According to plaintiffs, the Peaberry defendants sought to exploit a failed business model by selling franchises but fraudulently not disclosing that most of the company stores were unprofitable and the parent company had suffered significant financial losses each year. Plaintiffs emphasized that the defendants did not disclose any financial information about the parent company and disclosed only gross sales of the company stores. They also pointed out that franchisee information packets sent to them included an article, published by the Denver Business Journal in 2003, quoting Nielsen as saying that “Peaberry is profitable now,” which the trial court found to have been false.

The Peaberry defendants presented the franchising program as legitimate based on evidence that the parent company's losses were related to its rapid growth, some company stores were profitable, and retail sales had increased in the years immediately before the franchising program. They primarily challenged plaintiffs' reliance based on the exculpatory clauses, wherein plaintiffs disclaimed reliance on representations other than as contained in the transactional documents. They also asserted that the “earnings claim” in Exhibit J to the UFOC, which included no financial information on the parent company and only gross sales of the company stores, complied with FTC regulations.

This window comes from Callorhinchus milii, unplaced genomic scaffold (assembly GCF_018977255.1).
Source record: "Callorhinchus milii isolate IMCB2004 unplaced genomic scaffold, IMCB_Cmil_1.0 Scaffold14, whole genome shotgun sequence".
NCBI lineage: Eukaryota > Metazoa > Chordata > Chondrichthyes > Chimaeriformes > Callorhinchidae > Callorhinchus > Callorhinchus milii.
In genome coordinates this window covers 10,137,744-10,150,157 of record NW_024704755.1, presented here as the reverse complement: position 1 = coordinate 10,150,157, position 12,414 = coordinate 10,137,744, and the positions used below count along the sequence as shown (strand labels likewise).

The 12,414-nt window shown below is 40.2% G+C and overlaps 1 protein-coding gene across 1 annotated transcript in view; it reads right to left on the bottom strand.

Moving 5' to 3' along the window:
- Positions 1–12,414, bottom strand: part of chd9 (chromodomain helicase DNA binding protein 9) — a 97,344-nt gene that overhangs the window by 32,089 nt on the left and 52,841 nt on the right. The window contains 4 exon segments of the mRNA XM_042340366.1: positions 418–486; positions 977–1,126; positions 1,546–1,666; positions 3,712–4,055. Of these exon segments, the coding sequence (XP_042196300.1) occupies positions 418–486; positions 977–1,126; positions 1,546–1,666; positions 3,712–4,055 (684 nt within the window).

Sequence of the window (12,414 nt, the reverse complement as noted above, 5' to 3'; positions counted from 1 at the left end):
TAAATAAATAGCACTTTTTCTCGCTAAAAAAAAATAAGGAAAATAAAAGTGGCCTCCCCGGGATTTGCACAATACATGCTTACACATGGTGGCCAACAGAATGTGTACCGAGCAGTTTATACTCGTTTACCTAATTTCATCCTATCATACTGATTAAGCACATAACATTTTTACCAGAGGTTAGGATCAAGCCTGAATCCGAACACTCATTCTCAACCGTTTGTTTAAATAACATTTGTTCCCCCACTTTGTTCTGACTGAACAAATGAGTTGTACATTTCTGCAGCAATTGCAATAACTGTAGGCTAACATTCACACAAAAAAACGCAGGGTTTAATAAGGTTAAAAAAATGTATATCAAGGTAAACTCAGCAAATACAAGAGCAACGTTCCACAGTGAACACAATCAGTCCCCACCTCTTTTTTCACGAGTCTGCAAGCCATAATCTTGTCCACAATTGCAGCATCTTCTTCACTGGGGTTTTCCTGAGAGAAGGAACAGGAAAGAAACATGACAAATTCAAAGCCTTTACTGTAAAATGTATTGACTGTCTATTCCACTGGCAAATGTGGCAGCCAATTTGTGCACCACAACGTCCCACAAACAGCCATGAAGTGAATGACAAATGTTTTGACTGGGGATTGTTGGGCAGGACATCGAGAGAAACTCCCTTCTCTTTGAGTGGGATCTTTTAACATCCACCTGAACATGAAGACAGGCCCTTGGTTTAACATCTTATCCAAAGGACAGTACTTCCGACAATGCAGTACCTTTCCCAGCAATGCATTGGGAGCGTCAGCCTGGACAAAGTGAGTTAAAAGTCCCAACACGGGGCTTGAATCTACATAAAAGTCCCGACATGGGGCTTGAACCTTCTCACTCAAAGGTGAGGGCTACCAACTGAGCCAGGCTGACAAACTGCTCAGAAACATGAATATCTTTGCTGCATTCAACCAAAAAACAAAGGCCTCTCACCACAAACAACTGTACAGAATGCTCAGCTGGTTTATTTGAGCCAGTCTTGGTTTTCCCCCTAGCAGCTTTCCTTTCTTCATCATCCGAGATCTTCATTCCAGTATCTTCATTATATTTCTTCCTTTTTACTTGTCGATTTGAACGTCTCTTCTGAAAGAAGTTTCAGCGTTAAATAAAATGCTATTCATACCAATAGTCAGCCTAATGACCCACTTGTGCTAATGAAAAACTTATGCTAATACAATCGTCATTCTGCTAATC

The bifurcation order provided that the claims against the Peaberry defendants would be tried first. At the conclusion of plaintiffs' case, the trial court dismissed the CCPA claim against all defendants under C.R.C.P. 41(b) for lack of public impact. Following trial, the court entered detailed written findings of fact and conclusions of law drafted by counsel for the Peaberry defendants, as edited by the court (the decision). The decision contains some inconsistencies between sections that the court changed and those which it did not.